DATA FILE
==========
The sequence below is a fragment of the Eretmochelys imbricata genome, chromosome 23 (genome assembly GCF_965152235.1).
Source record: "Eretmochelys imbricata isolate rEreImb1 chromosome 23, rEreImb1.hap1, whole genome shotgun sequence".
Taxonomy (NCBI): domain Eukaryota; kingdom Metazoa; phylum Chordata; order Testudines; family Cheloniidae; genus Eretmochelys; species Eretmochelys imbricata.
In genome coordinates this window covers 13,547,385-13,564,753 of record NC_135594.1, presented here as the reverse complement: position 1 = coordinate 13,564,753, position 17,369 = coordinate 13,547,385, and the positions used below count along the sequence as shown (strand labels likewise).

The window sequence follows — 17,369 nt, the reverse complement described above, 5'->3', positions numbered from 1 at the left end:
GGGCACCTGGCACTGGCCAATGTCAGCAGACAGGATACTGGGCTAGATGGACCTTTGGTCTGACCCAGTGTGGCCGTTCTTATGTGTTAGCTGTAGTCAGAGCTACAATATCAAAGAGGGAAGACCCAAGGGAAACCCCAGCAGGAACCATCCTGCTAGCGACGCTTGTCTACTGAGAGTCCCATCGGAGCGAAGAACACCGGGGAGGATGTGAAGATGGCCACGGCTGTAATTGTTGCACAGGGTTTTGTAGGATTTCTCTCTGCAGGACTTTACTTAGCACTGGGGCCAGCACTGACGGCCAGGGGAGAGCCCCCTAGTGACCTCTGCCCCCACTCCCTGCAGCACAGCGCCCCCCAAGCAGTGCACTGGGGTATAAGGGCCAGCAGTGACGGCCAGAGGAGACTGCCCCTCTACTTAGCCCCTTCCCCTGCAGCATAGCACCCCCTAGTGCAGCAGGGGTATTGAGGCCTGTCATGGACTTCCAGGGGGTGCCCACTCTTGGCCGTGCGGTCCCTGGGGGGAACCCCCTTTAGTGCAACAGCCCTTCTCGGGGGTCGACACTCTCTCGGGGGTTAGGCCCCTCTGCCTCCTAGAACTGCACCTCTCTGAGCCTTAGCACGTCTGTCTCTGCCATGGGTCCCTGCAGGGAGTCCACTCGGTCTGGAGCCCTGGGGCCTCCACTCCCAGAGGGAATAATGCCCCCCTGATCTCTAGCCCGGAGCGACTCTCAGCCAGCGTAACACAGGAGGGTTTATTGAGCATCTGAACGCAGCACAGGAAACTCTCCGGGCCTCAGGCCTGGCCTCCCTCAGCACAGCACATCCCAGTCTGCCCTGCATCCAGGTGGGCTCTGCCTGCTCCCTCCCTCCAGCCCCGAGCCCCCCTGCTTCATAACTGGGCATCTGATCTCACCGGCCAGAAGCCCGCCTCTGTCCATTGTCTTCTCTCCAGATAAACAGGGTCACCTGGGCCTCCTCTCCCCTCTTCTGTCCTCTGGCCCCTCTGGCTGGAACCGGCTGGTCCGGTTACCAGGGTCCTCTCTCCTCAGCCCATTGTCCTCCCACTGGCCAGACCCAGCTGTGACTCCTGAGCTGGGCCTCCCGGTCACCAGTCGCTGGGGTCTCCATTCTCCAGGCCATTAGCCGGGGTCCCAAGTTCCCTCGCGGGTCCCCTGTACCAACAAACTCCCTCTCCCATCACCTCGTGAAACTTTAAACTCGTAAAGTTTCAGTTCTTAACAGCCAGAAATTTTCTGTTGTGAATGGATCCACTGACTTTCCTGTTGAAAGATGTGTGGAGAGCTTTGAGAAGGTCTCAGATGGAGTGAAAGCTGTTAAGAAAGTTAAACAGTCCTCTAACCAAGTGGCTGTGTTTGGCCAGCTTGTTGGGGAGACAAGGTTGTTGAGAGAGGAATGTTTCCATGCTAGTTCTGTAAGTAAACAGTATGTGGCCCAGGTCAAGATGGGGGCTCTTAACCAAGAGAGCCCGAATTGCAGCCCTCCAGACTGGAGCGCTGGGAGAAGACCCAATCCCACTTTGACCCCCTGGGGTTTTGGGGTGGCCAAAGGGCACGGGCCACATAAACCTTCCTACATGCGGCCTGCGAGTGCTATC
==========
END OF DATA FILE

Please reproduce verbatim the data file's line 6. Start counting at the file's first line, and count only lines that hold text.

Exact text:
GGGCACCTGGCACTGGCCAATGTCAGCAGACAGGATACTGGGCTAGATGGACCTTTGGTCTGACCCAGTGTGGCCGTTCTTATGTGTTAGCTGTAGTCAGAGCTACAATATCAAAGAGGGAAGACCCAAGGGAAACCCCAGCAGGAACCATCCTGCTAGCGACGCTTGTCTACTGAGAGTCCCATCGGAGCGAAGAACACCGGGGAGGATGTGAAGATGGCCACGGCTGTAATTGTTGCACAGGGTTTTGTAGGATTTCTCTCTGCAGGACTTTACTTAGCACTGGGGCCAGCACTGACGGCCAGGGGAGAGCCCCCTAGTGACCTCTGCCCCCACTCCCTGCAGCACAGCGCCCCCCAAGCAGTGCACTGGGGTATAAGGGCCAGCAGTGACGGCCAGAGGAGACTGCCCCTCTACTTAGCCCCTTCCCCTGCAGCATAGCACCCCCTAGTGCAGCAGGGGTATTGAGGCCTGTCATGGACTTCCAGGGGGTGCCCACTCTTGGCCGTGCGGTCCCTGGGGGGAACCCCCTTTAGTGCAACAGCCCTTCTCGGGGGTCGACACTCTCTCGGGGGTTAGGCCCCTCTGCCTCCTAGAACTGCACCTCTCTGAGCCTTAGCACGTCTGTCTCTGCCATGGGTCCCTGCAGGGAGTCCACTCGGTCTGGAGCCCTGGGGCCTCCACTCCCAGAGGGAATAATGCCCCCCTGATCTCTAGCCCGGAGCGACTCTCAGCCAGCGTAACACAGGAGGGTTTATTGAGCATCTGAACGCAGCACAGGAAACTCTCCGGGCCTCAGGCCTGGCCTCCCTCAGCACAGCACATCCCAGTCTGCCCTGCATCCAGGTGGGCTCTGCCTGCTCCCTCCCTCCAGCCCCGAGCCCCCCTGCTTCATAACTGGGCATCTGATCTCACCGGCCAGAAGCCCGCCTCTGTCCATTGTCTTCTCTCCAGATAAACAGGGTCACCTGGGCCTCCTCTCCCCTCTTCTGTCCTCTGGCCCCTCTGGCTGGAACCGGCTGGTCCGGTTACCAGGGTCCTCTCTCCTCAGCCCATTGTCCTCCCACTGGCCAGACCCAGCTGTGACTCCTGAGCTGGGCCTCCCGGTCACCAGTCGCTGGGGTCTCCATTCTCCAGGCCATTAGCCGGGGTCCCAAGTTCCCTCGCGGGTCCCCTGTACCAACAAACTCCCTCTCCCATCACCTCGTGAAACTTTAAACTCGTAAAGTTTCAGTTCTTAACAGCCAGAAATTTTCTGTTGTGAATGGATCCACTGACTTTCCTGTTGAAAGATGTGTGGAGAGCTTTGAGAAGGTCTCAGATGGAGTGAAAGCTGTTAAGAAAGTTAAACAGTCCTCTAACCAAGTGGCTGTGTTTGGCCAGCTTGTTGGGGAGACAAGGTTGTTGAGAGAGGAATGTTTCCATGCTAGTTCTGTAAGTAAACAGTATGTGGCCCAGGTCAAGATGGGGGCTCTTAACCAAGAGAGCCCGAATTGCAGCCCTCCAGACTGGAGCGCTGGGAGAAGACCCAATCCCACTTTGACCCCCTGGGGTTTTGGGGTGGCCAAAGGGCACGGGCCACATAAACCTTCCTACATGCGGCCTGCGAGTGCTATC